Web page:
The Greeneville Antique Appraisal show has been rescheduled due to the unusual winter weather Northeast Tennessee has been experiencing. This year’s show will mark the 10th anniversary of the antique show that works much like the hit series Antique Roadshow. Just like on the show, there have been a few items in the past ten years that have surprised even the appraisers. In 2009 for example, a mid-19th-century miniature Sheraton chest of drawers made in Washington County sold for $8, 966 at the show. Even more impressive, a C. A. Haun jar sold for $38,600 in 2010 and a similar jar by J. A. Lowe set a Tennessee record in 2008 appraising and selling for an incredible $63,000!

While the record-breaking pottery itself is exquisite, the history behind the items probably accounts for the steep appraisal. Christopher Alexander Haun was a young potter in Greene County, TN with a wife and four small children. Haun was known for his beautiful pottery and his knack for training other potters. It was in 1861 when Haun and four other men were caught burning a new bridge days after they were sworn in as Union Soldiers. The bridge was built across Lick Creek to carry supplies for the Confederate war effort.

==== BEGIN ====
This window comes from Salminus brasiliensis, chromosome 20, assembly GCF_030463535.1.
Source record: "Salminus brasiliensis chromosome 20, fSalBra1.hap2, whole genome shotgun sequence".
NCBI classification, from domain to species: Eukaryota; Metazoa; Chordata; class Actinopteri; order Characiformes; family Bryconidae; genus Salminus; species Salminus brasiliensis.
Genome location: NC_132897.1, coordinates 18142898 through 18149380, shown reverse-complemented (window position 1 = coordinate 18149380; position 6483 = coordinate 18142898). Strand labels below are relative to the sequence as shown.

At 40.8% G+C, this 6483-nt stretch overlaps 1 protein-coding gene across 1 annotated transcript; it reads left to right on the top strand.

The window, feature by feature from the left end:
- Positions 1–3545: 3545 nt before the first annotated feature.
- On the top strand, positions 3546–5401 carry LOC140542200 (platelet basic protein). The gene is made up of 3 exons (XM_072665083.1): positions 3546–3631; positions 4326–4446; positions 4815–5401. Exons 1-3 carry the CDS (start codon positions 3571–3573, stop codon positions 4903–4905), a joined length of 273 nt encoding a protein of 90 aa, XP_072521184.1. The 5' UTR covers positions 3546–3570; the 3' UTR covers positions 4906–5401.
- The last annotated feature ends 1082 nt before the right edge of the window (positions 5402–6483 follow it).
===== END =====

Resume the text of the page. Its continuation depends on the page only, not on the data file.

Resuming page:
The law during the Civil War stated bridge burning was punishable by public hanging. A month after the four men were caught, they were hung in town square in Greene County. The night before Haun died, he wrote two letters to his wife, who at that time was expecting their fifth child. In the letters were instructions on how to handle the pottery business. He told his wife to allow his apprentices to complete their works in progress and then sell the whole business. She was to use that money and the money from his unsold pottery to support the children.

One apprentice, J. A. Lowe, was only beginning his potter career and became very discouraged by the outcome of his master’s fait. He decided to finish his only known work. Using the same glaze and form Haun used, Lowe stamped his name around the upper shoulder then left it with Haun’s wife to sell. Shortly after, Lowe gave up pottery and joined the Confederate Army. He died a few years later.

Today in Northeast Tennessee, some of Haun’s work still floats around and almost always appraises very high; it can be recognized by his stamp that reads “C. A. Haun & Co.” Haun and Lowe’s works are just two examples of the region’s rich history, which has produced some very valuable items. Who knows? Maybe you have some valuable antiques lying around. Be sure to visit the 10th Annual Antique Appraisal Show at Greeneville High School March 27 and 28 and watch history be remade.

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